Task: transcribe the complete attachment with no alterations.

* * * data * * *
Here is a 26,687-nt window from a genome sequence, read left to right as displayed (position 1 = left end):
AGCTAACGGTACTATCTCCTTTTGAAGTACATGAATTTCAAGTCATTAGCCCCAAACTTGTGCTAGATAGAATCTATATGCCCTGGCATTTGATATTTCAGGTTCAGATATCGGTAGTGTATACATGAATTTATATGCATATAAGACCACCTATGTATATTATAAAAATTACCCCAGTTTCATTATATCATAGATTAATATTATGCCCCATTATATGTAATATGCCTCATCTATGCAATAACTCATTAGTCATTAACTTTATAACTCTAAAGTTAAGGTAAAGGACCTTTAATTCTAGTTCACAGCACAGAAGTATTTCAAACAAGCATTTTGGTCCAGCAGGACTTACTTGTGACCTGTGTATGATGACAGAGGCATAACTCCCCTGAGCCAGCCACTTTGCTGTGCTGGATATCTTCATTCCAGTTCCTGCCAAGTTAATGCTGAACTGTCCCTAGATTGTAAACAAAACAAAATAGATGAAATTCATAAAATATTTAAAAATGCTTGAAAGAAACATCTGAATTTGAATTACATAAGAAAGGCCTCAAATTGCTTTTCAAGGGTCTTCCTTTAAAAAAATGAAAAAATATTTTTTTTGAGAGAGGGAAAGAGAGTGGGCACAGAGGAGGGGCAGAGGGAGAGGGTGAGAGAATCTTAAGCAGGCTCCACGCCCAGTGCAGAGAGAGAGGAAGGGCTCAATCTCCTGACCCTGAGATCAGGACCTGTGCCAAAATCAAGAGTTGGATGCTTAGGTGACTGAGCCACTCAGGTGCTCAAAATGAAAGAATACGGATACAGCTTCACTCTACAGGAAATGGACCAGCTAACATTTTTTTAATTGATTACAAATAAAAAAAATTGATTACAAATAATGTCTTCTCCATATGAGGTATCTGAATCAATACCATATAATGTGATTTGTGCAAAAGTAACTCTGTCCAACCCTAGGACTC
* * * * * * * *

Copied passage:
Here is a 26,687-nt window from a genome sequence, read left to right as displayed (position 1 = left end):
AGCTAACGGTACTATCTCCTTTTGAAGTACATGAATTTCAAGTCATTAGCCCCAAACTTGTGCTAGATAGAATCTATATGCCCTGGCATTTGATATTTCAGGTTCAGATATCGGTAGTGTATACATGAATTTATATGCATATAAGACCACCTATGTATATTATAAAAATTACCCCAGTTTCATTATATCATAGATTAATATTATGCCCCATTATATGTAATATGCCTCATCTATGCAATAACTCATTAGTCATTAACTTTATAACTCTAAAGTTAAGGTAAAGGACCTTTAATTCTAGTTCACAGCACAGAAGTATTTCAAACAAGCATTTTGGTCCAGCAGGACTTACTTGTGACCTGTGTATGATGACAGAGGCATAACTCCCCTGAGCCAGCCACTTTGCTGTGCTGGATATCTTCATTCCAGTTCCTGCCAAGTTAATGCTGAACTGTCCCTAGATTGTAAACAAAACAAAATAGATGAAATTCATAAAATATTTAAAAATGCTTGAAAGAAACATCTGAATTTGAATTACATAAGAAAGGCCTCAAATTGCTTTTCAAGGGTCTTCCTTTAAAAAAATGAAAAAATATTTTTTTTGAGAGAGGGAAAGAGAGTGGGCACAGAGGAGGGGCAGAGGGAGAGGGTGAGAGAATCTTAAGCAGGCTCCACGCCCAGTGCAGAGAGAGAGGAAGGGCTCAATCTCCTGACCCTGAGATCAGGACCTGTGCCAAAATCAAGAGTTGGATGCTTAGGTGACTGAGCCACTCAGGTGCTCAAAATGAAAGAATACGGATACAGCTTCACTCTACAGGAAATGGACCAGCTAACATTTTTTTAATTGATTACAAATAAAAAAAATTGATTACAAATAATGTCTTCTCCATATGAGGTATCTGAATCAATACCATATAATGTGATTTGTGCAAAAGTAACTCTGTCCAACCCTAGGACTC